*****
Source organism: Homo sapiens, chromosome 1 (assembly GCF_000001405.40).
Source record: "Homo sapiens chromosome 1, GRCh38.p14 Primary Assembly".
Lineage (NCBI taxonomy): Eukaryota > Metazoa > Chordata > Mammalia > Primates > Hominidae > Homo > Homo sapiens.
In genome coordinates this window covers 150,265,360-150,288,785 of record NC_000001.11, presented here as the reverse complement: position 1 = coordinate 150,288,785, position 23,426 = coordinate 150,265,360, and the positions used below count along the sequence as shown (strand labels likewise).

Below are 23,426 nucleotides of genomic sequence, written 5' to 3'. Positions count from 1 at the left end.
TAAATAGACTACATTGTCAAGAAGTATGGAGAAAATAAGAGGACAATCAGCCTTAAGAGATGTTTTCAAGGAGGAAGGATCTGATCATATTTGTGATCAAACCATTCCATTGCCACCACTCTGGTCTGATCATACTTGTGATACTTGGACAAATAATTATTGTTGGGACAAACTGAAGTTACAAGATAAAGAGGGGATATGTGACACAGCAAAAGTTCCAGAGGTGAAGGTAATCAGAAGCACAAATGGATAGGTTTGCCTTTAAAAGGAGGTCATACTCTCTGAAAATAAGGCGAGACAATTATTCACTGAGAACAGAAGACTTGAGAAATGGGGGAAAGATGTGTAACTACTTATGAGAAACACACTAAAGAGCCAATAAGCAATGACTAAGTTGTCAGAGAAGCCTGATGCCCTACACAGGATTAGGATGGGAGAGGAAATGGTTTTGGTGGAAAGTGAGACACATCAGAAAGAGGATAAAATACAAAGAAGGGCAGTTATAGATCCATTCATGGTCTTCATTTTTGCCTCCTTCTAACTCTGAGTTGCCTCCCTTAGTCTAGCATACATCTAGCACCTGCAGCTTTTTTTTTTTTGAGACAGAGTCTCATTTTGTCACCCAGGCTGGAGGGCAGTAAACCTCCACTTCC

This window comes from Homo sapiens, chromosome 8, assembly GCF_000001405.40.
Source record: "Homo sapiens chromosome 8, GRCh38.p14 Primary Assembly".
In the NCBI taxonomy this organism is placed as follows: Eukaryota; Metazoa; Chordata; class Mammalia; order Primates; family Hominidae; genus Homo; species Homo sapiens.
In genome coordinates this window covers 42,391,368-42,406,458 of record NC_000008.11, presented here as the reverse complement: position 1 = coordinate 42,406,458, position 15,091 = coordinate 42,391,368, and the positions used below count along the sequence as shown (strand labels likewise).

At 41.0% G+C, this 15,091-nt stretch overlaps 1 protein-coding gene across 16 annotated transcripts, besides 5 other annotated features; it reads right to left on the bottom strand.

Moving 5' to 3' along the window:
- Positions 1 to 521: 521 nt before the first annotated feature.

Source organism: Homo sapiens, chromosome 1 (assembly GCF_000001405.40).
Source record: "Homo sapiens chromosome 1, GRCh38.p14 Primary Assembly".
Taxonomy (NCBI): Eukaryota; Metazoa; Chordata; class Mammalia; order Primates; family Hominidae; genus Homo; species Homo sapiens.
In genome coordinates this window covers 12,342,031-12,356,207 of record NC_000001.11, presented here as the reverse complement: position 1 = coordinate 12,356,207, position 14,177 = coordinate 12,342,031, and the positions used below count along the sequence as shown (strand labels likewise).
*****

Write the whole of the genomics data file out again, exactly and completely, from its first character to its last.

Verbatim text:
Source organism: Homo sapiens, chromosome 1 (assembly GCF_000001405.40).
Source record: "Homo sapiens chromosome 1, GRCh38.p14 Primary Assembly".
Lineage (NCBI taxonomy): Eukaryota > Metazoa > Chordata > Mammalia > Primates > Hominidae > Homo > Homo sapiens.
In genome coordinates this window covers 150,265,360-150,288,785 of record NC_000001.11, presented here as the reverse complement: position 1 = coordinate 150,288,785, position 23,426 = coordinate 150,265,360, and the positions used below count along the sequence as shown (strand labels likewise).

Below are 23,426 nucleotides of genomic sequence, written 5' to 3'. Positions count from 1 at the left end.
TAAATAGACTACATTGTCAAGAAGTATGGAGAAAATAAGAGGACAATCAGCCTTAAGAGATGTTTTCAAGGAGGAAGGATCTGATCATATTTGTGATCAAACCATTCCATTGCCACCACTCTGGTCTGATCATACTTGTGATACTTGGACAAATAATTATTGTTGGGACAAACTGAAGTTACAAGATAAAGAGGGGATATGTGACACAGCAAAAGTTCCAGAGGTGAAGGTAATCAGAAGCACAAATGGATAGGTTTGCCTTTAAAAGGAGGTCATACTCTCTGAAAATAAGGCGAGACAATTATTCACTGAGAACAGAAGACTTGAGAAATGGGGGAAAGATGTGTAACTACTTATGAGAAACACACTAAAGAGCCAATAAGCAATGACTAAGTTGTCAGAGAAGCCTGATGCCCTACACAGGATTAGGATGGGAGAGGAAATGGTTTTGGTGGAAAGTGAGACACATCAGAAAGAGGATAAAATACAAAGAAGGGCAGTTATAGATCCATTCATGGTCTTCATTTTTGCCTCCTTCTAACTCTGAGTTGCCTCCCTTAGTCTAGCATACATCTAGCACCTGCAGCTTTTTTTTTTTTGAGACAGAGTCTCATTTTGTCACCCAGGCTGGAGGGCAGTAAACCTCCACTTCC

This window comes from Homo sapiens, chromosome 8, assembly GCF_000001405.40.
Source record: "Homo sapiens chromosome 8, GRCh38.p14 Primary Assembly".
In the NCBI taxonomy this organism is placed as follows: Eukaryota; Metazoa; Chordata; class Mammalia; order Primates; family Hominidae; genus Homo; species Homo sapiens.
In genome coordinates this window covers 42,391,368-42,406,458 of record NC_000008.11, presented here as the reverse complement: position 1 = coordinate 42,406,458, position 15,091 = coordinate 42,391,368, and the positions used below count along the sequence as shown (strand labels likewise).

At 41.0% G+C, this 15,091-nt stretch overlaps 1 protein-coding gene across 16 annotated transcripts, besides 5 other annotated features; it reads right to left on the bottom strand.

Moving 5' to 3' along the window:
- Positions 1 to 521: 521 nt before the first annotated feature.

Source organism: Homo sapiens, chromosome 1 (assembly GCF_000001405.40).
Source record: "Homo sapiens chromosome 1, GRCh38.p14 Primary Assembly".
Taxonomy (NCBI): Eukaryota; Metazoa; Chordata; class Mammalia; order Primates; family Hominidae; genus Homo; species Homo sapiens.
In genome coordinates this window covers 12,342,031-12,356,207 of record NC_000001.11, presented here as the reverse complement: position 1 = coordinate 12,356,207, position 14,177 = coordinate 12,342,031, and the positions used below count along the sequence as shown (strand labels likewise).